As you can see, the old house still standing with lots of green green grass of home.

It looks a bit like England on a sunny day. The road names are still very English, like St John's Crescent, Abingdon Road and Cosford Road.


A rare sleepy road in Singapore

I found this lonely church by the road.

It offers services in the Chinese dialect Hokkien!! Incidentally, Hokkien is the street language in Singapore and incidentally what the gangsters use! :) Anyway, I wonder who attends those services, as most Singaporeans now understand English and Mandarin. Could it be that it serves the old folks or those who did not have an education in English or Mandarin?

When I left Singapore in 1983, most Chinese speak dialects like Hokkien, Teochew, Cantonese, Hainanese, Hakka...etc. Then, Lee Kuan Yew, prime minister at that time, wanted to standardise and managed to convince the Chinese Singaporean that their mother tongue is now Mandarin, a northern tongue thousands of kilometres from their ancestral home. :) For the record, none of my parents speak Mandarin, so it can't be my mother tongue. :)

When I came back in 2002, Singlish and Mandarin has taken over!

This is the famous Changi Prison Chapel. It has a museum in it, which chronicles how civilians suffered during the Japanese occupation during the Second War World. The atmosphere in this place is so sad. Many Brits, Aussies and Kiwis come here to remember their grandfather, father or husband who had died in the War.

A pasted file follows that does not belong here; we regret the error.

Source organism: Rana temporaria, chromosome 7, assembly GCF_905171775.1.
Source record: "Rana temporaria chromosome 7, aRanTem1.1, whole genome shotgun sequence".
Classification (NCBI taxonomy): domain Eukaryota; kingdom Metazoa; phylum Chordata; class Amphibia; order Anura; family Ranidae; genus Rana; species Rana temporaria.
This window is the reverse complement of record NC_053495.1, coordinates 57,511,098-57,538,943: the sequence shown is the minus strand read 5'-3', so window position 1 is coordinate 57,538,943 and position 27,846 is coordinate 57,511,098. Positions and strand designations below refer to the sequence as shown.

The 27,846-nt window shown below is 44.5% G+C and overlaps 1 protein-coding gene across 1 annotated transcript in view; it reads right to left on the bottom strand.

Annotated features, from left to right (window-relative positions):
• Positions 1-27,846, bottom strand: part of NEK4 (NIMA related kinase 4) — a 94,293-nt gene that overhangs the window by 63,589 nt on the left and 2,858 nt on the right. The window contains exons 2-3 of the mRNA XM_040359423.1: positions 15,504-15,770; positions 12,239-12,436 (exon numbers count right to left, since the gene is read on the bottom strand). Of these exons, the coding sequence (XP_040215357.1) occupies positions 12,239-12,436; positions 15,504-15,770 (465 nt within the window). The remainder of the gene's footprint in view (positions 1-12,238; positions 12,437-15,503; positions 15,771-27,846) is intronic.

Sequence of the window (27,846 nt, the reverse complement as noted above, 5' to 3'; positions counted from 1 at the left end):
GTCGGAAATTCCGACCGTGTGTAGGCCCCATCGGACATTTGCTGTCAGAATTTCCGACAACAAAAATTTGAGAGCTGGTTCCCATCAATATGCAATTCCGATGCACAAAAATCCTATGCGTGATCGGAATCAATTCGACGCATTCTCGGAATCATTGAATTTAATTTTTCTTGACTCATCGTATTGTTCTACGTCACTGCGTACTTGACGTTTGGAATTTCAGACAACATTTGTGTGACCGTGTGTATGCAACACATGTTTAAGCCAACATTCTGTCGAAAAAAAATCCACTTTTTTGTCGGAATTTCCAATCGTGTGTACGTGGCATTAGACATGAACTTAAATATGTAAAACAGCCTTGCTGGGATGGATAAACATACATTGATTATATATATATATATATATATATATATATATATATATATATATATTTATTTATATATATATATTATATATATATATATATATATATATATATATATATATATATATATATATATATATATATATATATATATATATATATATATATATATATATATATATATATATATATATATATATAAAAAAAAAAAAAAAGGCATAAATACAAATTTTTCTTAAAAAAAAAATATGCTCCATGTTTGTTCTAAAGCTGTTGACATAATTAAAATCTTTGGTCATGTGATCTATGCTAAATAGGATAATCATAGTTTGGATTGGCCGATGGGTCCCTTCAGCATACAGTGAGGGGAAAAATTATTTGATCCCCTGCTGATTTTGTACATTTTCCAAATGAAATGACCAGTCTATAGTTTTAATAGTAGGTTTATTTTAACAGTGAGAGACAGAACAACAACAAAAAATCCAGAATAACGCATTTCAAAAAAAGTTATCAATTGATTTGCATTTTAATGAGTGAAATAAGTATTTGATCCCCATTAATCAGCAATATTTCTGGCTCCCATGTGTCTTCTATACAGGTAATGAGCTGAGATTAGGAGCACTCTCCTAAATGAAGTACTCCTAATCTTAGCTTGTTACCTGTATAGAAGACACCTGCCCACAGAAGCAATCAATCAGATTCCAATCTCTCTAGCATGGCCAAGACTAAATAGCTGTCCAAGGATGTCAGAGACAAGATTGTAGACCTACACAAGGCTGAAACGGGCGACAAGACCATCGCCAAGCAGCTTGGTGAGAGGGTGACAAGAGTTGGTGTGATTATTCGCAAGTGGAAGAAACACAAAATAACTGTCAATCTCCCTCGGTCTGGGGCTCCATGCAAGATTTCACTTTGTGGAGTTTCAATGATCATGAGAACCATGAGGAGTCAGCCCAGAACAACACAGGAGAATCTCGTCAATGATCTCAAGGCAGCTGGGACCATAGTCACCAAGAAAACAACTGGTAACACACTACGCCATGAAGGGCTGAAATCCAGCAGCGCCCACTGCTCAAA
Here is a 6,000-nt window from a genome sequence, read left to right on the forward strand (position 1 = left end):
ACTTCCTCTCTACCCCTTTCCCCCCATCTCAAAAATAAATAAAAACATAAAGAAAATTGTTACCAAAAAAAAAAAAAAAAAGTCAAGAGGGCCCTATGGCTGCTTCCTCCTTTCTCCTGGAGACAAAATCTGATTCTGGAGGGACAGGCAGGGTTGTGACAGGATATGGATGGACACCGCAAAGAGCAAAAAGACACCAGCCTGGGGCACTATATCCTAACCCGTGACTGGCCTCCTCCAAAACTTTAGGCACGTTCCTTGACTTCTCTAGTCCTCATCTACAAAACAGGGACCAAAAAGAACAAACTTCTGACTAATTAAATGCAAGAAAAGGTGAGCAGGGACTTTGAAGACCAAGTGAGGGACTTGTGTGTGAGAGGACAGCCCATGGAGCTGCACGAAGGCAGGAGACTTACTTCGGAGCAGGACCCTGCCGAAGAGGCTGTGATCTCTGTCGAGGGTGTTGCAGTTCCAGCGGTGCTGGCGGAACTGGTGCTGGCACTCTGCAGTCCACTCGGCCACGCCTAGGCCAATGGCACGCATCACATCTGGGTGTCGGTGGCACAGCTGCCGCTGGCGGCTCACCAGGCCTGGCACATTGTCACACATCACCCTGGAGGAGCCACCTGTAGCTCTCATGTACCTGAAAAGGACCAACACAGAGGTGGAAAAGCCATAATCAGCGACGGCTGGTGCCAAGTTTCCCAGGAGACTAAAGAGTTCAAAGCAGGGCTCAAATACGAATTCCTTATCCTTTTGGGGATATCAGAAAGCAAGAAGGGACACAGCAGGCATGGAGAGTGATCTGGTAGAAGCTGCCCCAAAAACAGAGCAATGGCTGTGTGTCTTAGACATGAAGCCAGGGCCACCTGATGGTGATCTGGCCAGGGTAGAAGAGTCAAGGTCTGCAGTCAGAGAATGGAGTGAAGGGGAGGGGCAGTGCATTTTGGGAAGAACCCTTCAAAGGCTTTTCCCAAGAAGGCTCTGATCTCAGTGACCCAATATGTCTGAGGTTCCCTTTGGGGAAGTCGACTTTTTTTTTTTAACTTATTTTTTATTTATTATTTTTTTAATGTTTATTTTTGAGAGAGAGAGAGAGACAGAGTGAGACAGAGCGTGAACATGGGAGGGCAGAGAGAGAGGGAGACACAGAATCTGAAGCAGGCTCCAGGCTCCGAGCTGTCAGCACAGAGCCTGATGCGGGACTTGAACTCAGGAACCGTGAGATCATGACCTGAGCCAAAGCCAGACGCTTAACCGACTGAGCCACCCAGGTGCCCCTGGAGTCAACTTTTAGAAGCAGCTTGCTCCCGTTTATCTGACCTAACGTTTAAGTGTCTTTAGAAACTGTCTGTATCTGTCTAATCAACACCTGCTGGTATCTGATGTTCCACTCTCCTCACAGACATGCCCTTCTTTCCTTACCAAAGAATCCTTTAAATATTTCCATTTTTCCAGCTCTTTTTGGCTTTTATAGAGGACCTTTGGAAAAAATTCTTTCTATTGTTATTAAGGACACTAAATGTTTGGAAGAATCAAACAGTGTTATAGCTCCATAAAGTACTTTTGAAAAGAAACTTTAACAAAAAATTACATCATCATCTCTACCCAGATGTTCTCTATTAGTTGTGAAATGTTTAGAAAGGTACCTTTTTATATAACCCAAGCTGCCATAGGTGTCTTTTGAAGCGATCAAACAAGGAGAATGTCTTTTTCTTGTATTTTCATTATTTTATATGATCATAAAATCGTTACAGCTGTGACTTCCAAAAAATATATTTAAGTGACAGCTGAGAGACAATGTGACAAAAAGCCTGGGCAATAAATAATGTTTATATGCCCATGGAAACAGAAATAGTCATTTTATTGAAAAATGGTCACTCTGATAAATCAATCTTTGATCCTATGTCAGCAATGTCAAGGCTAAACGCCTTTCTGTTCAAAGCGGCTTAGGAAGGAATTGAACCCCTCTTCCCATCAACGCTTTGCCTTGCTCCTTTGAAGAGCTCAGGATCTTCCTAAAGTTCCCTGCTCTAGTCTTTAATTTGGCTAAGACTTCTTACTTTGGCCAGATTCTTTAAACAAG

This is the infamous Changi Prison. Two years ago, it has been entirely reconstructed and modernised. I heard with lots of technology and monitoring systems, making it less labour intensive.

This is the old prison wall. It looks like a fortress. The post there used to have full-time Gurkhas guarding. This wall is now but a landmark.

This is the new prison block.

Remember always to live on the right side of the fence - it's the sunny side!

The left side of road were once upon a time kampung houses with zinc and attap roofs.

This is the Institute of Technical Education (East) or ITE. ITE has come a long way since the early days through its predecessor called the Vocational Institutes (VIs). Students who fail in school too many times got thrown into the VIs to learn a trade vocation, like metal work, wood work, electricity...etc. Morale was low as they feel that they are dumped into a box as a last resort. Therefore its nickname as "It's The End" for "ITE".

However, today's ITE holds its head high, as their graduates perform well in industry and have more up to date courses added to their curriculum to keep up with industry needs. I think a nice campus like this helps to perk up the morale of these students. It is complete with sport facilities, great architecture and well-equipped lecture theatres.

After ITE East, the bus moves on to Bedok, where it is largely a public housing estate (HDB estate). 85% of Singaporeans live in HDB apartments. The dwellings look like this... Before that, most people were living in kampung houses.